This matters because in a world of cloud-based software, none of this email is coming direct from the union’s own email accounts. Each of these third-party services has to pretend its email on the union’s behalf is genuinely coming from a real union email address, so that members will recognise it, and will have a real address to reply to. 

Understanding the key protocols: DKIM, SPF and DMARC 

To make sure your email has the best chance of getting through, you need to understand the three pillars of email authentication: DMARC, DKIM, and SPF. 

  • DKIM (DomainKeys Identified Mail) involves attaching a digital signature to outgoing emails. This is linked to a code in your domain’s DNS record (the address you use for web and email traffic, e.g. “”). The receiving server checks the email against the code in your DNS to verify the email content hasn’t been tampered with in transit and confirms its origin.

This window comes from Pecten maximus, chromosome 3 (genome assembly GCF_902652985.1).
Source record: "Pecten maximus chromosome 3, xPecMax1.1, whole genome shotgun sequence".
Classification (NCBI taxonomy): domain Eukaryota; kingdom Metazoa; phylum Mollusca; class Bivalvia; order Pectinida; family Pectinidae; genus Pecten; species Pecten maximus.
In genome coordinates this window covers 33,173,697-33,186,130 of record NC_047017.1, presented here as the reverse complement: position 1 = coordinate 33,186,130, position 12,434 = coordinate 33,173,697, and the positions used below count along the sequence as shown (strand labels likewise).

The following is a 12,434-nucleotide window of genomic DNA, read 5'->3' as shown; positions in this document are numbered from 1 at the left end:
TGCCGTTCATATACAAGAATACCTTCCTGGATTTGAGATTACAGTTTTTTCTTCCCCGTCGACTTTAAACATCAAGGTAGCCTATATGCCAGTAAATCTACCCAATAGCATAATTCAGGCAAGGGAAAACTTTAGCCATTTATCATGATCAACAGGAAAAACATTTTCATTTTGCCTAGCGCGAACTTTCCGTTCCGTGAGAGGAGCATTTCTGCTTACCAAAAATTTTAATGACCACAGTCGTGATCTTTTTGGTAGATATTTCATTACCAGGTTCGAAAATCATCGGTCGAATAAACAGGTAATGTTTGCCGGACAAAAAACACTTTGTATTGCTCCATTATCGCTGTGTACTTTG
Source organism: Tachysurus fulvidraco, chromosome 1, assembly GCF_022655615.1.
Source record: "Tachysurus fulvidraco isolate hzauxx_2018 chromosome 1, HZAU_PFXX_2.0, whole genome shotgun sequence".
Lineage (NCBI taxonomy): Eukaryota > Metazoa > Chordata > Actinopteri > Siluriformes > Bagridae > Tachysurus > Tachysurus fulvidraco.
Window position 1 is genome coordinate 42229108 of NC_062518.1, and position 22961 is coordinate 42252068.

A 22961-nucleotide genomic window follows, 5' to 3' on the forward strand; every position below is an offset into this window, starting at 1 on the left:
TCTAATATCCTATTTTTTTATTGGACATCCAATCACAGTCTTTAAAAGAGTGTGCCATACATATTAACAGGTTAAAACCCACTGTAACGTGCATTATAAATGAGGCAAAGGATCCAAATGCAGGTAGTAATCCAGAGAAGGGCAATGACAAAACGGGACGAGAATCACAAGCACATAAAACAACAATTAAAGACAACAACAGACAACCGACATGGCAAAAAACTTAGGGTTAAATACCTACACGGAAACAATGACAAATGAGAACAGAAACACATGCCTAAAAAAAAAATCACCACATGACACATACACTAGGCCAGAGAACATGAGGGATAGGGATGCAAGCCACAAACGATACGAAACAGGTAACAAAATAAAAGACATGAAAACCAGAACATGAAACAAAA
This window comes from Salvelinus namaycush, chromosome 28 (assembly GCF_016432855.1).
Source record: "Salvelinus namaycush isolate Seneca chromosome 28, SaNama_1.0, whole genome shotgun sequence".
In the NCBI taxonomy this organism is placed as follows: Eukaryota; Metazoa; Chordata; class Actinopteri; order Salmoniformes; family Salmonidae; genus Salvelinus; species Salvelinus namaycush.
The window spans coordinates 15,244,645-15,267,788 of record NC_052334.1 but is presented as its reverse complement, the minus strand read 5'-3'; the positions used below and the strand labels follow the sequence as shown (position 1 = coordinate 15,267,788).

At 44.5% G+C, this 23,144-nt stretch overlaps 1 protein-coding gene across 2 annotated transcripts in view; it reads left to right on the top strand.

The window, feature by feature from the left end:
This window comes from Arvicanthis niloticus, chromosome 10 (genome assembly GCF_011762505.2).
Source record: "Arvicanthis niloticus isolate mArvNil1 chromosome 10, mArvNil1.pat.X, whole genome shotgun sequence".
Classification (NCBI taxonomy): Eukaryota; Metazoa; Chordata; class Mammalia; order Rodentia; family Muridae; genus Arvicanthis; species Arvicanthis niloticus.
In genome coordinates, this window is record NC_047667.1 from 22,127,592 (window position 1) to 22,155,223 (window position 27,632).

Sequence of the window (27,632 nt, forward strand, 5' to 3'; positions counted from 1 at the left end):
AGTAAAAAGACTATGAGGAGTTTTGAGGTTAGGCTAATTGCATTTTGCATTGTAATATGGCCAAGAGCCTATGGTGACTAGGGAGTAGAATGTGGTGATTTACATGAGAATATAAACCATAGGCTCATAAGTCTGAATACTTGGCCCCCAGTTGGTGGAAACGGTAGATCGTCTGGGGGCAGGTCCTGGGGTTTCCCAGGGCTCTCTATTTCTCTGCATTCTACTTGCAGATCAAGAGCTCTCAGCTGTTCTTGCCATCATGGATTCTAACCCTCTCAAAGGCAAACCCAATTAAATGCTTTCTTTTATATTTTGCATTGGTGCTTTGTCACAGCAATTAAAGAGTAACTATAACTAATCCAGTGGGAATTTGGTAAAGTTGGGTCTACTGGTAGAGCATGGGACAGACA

• SPF (Sender Policy Framework) allows you to list which third-party email servers are authorised to send emails on your behalf. Again, this is done through a DNS record. Receiving email servers check to verify that the email was sent from a server that is authorised by you. 
  • DMARC (Domain-based Message Authentication, Reporting, and Conformance) works with DKIM and SPF. It’s a protocol that tells receiving servers how they should handle any unauthenticated emails coming from your domain. Having DMARC in place can help you specify to receiving servers not to trust any non-authenticated email from your domain. It also provides a way for your admins to receive reports on email authentication status, helping you identify and address vulnerabilities. 

What should we do to authenticate our bulk email?